Formaldehyde.... its safe use in foundries
- The hazards
- How to reduce risk
- Complying with workplace exposure limits
- Regular checking and maintenance
- The duty of suppliers
- Safe labelling and storage
- Dealing with spillages
- Waste disposal
- Other available information
- Further Information
This leaflet gives advice on current good practice
Phenol formaldehyde and urea formaldehyde resins are used extensively in the hot box and warm box processes to produce cores and moulds. The resins are mixed with a catalyst and sand which when heated, hardens to form a mould or core.
At normal temperatures these resins do not give off vapour but when they are heated, formaldehyde is evolved which is a potential respiratory sensitiser and has been shown in experiments to cause cancer in animals. It is not however a proven human carcinogen. Formaldehyde can irritate the eyes, skin and respiratory tract and prolonged exposure could cause skin sensitisation and allergic contact dermatitis.
How to reduce risk
When using formaldehyde resins which are heated, local exhaust ventilation may be necessary.
Any worker who is involved in the use, storage or transport of these resins needs to be instructed on the associated dangers and necessary precautions. This may include the proper use of goggles, PVC gloves and aprons, and footwear.
Complying with workplace exposure limits
The current workplace exposure limit (WEL) for formaldehyde is two parts per million (2ppm), time weighted average over eight hours. The short-term limit (averaged over ten minutes) is 2ppm.
The WEL for formaldehyde is currently under review and subject to possible change.
A worker's exposure to formaldehyde should not exceed this WEL and every effort should be made to reduce the exposure as low as is reasonably practicable, and in any case below the WEL.
Regular checking and maintenance
It is advisable that local exhaust ventilation used to control exposure is subject to frequent checks for damage, in addition to the routine testing and examination, to ensure that it is operating effectively.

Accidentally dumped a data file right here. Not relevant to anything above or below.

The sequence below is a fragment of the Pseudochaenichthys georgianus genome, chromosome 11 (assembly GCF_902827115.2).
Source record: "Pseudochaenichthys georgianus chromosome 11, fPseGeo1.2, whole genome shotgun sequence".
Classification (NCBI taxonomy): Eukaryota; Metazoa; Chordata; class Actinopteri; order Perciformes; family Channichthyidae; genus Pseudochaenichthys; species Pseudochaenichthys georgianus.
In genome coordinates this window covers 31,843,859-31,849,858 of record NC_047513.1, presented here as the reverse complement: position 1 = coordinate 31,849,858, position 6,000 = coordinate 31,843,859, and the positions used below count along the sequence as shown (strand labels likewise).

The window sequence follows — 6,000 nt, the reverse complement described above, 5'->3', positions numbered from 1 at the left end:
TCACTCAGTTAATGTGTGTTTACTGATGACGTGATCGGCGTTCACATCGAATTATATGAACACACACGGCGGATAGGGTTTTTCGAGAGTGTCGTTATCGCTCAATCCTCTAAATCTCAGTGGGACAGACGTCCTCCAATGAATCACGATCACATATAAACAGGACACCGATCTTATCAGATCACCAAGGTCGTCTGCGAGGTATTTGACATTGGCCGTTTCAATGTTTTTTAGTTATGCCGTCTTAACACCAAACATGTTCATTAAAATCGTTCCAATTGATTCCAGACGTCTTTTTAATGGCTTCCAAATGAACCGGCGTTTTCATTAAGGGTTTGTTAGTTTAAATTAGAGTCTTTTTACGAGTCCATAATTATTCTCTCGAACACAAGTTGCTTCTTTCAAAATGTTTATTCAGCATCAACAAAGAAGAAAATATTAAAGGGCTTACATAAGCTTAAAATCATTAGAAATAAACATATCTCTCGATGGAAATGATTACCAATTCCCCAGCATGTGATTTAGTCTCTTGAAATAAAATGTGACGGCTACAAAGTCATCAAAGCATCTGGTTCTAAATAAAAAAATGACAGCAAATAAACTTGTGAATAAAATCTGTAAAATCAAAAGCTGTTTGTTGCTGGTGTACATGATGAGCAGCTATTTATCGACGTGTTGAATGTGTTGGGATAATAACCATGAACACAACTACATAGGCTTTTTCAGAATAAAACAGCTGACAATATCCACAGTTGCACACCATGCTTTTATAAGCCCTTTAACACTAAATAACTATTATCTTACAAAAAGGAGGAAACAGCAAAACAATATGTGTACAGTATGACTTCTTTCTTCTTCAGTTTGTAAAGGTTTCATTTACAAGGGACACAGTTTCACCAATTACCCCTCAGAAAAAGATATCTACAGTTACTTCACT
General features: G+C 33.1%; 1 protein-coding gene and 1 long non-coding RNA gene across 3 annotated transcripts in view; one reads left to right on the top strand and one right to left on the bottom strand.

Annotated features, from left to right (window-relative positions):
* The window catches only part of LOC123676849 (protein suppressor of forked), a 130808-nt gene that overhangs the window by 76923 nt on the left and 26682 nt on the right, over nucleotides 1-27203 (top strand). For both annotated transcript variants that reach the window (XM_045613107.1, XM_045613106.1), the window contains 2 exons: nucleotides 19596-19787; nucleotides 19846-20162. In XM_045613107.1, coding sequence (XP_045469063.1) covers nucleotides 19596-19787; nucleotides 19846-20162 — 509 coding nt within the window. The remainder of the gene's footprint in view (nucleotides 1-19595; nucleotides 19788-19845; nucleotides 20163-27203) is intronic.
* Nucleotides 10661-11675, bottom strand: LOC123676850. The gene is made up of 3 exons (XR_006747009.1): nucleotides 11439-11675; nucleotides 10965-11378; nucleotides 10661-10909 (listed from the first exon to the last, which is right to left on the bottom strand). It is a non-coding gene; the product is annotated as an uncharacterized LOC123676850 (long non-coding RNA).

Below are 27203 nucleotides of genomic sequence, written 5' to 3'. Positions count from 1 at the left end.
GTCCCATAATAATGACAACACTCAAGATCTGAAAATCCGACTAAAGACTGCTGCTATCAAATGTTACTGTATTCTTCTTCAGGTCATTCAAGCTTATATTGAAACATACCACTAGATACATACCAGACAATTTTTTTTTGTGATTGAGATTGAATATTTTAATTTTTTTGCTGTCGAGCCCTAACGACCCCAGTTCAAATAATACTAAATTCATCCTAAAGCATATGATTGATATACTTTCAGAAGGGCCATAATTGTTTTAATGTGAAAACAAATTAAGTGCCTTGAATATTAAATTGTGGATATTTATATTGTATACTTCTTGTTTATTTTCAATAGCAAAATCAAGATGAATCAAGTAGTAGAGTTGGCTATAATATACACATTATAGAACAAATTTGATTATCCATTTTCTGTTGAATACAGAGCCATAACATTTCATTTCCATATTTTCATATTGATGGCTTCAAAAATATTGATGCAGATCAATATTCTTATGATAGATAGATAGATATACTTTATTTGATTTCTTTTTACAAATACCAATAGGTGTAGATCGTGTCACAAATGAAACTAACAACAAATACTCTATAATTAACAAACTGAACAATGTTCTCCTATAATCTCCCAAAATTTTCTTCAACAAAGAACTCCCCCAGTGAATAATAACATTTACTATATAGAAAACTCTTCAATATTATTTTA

The duty of suppliers
Suppliers have a duty to ensure, so far as is reasonably practicable, that the chemicals that they supply are safe and present no health risks when properly used, handled, processed, stored or transported. They must provide customers with a description of the hazards involved and safety precautions necessary to overcome those hazards. This advice usually comes in the form of product safety data sheets and users are advised always to request copies from suppliers.
Advice given in these safety data sheets may form the basis for training and instruction given to employees.
Safe labelling and storage
Containers of formaldehyde resins should be properly labelled, stored in an area surrounded by a low sill to retain leaks and spills and protected from damage by passing traffic. They should also be stored separately from any catalysts, hardeners or sources of heat.
Dealing with spillages
Prompt action is required to deal with spillages and leaks. Suitable supplies of decontaminating materials should be kept available and employees adequately instructed on dealing safely with such situations.
Provision needs to be made for the subsequent decontamination of all protective clothing and equipment used in the clean up.
Empty drums and containers should be properly labelled and stored in a safe place until they can be taken away by an authorised contractor for proper disposal. Alternatively, suitable arrangements may be made with the supplier for the collection of empty containers and drums.
Other available information
This leaflet was produced by the Foundries Industry Advisory Committee which advises on the protection of foundry workers from hazards to their health and safety while at work.
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Published by the Health and Safety Executive